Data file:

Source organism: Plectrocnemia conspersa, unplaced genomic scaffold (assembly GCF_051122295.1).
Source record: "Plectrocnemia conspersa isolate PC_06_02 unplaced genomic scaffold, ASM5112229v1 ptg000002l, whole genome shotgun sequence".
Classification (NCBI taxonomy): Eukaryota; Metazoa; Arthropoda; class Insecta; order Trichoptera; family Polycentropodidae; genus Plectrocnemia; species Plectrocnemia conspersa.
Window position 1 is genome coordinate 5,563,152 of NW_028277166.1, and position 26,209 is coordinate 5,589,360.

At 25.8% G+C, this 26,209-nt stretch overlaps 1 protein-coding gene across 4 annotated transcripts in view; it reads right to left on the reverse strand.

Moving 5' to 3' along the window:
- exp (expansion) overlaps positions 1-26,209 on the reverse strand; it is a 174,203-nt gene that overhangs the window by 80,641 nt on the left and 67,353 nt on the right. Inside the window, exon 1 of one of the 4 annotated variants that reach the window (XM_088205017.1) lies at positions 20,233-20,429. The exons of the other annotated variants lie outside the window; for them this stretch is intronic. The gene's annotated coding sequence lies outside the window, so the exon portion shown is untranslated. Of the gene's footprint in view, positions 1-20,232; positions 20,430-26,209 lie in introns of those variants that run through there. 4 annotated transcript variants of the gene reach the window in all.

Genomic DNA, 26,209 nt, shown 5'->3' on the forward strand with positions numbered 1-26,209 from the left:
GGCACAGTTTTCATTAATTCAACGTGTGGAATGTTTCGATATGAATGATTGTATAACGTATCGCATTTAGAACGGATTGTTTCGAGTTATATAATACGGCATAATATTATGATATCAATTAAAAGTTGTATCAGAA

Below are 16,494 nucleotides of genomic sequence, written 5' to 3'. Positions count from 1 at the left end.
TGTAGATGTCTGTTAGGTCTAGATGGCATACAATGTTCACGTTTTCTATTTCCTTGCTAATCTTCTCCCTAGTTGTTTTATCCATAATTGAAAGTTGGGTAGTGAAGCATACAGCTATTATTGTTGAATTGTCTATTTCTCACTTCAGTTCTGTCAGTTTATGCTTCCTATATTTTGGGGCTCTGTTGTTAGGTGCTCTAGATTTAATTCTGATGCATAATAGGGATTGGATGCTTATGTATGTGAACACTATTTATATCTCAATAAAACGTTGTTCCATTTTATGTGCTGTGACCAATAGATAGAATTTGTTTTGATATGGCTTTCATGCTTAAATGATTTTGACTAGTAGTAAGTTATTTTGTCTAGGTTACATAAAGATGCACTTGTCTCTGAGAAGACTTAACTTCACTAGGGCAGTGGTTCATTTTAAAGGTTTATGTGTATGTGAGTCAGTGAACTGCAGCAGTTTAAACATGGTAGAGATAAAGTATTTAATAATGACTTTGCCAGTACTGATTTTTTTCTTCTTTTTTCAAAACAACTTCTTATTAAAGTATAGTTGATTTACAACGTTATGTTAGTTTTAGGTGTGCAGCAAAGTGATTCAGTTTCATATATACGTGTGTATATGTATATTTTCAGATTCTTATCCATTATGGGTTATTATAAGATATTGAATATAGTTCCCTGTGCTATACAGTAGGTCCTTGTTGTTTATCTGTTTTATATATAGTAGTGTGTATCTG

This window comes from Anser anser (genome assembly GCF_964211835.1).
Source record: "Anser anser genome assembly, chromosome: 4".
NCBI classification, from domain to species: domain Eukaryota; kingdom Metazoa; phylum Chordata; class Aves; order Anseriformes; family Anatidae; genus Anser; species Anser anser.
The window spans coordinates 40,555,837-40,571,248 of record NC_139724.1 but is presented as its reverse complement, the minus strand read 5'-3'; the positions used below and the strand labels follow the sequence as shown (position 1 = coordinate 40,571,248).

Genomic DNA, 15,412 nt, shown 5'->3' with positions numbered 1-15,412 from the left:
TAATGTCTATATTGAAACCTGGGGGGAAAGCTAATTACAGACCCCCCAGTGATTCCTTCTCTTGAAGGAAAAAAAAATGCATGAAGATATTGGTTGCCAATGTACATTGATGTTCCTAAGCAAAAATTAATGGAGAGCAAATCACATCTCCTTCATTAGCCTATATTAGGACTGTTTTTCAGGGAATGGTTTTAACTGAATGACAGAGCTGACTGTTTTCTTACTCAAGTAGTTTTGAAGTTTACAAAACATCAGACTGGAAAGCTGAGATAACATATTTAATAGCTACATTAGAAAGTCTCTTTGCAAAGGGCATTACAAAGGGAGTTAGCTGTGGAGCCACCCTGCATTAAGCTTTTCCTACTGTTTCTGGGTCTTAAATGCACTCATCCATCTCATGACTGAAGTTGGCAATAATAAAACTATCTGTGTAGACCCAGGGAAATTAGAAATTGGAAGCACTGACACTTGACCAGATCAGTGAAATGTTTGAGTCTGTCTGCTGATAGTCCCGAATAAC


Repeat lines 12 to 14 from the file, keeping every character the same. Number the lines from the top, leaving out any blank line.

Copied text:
This window comes from Anser anser (genome assembly GCF_964211835.1).
Source record: "Anser anser genome assembly, chromosome: 4".
NCBI classification, from domain to species: domain Eukaryota; kingdom Metazoa; phylum Chordata; class Aves; order Anseriformes; family Anatidae; genus Anser; species Anser anser.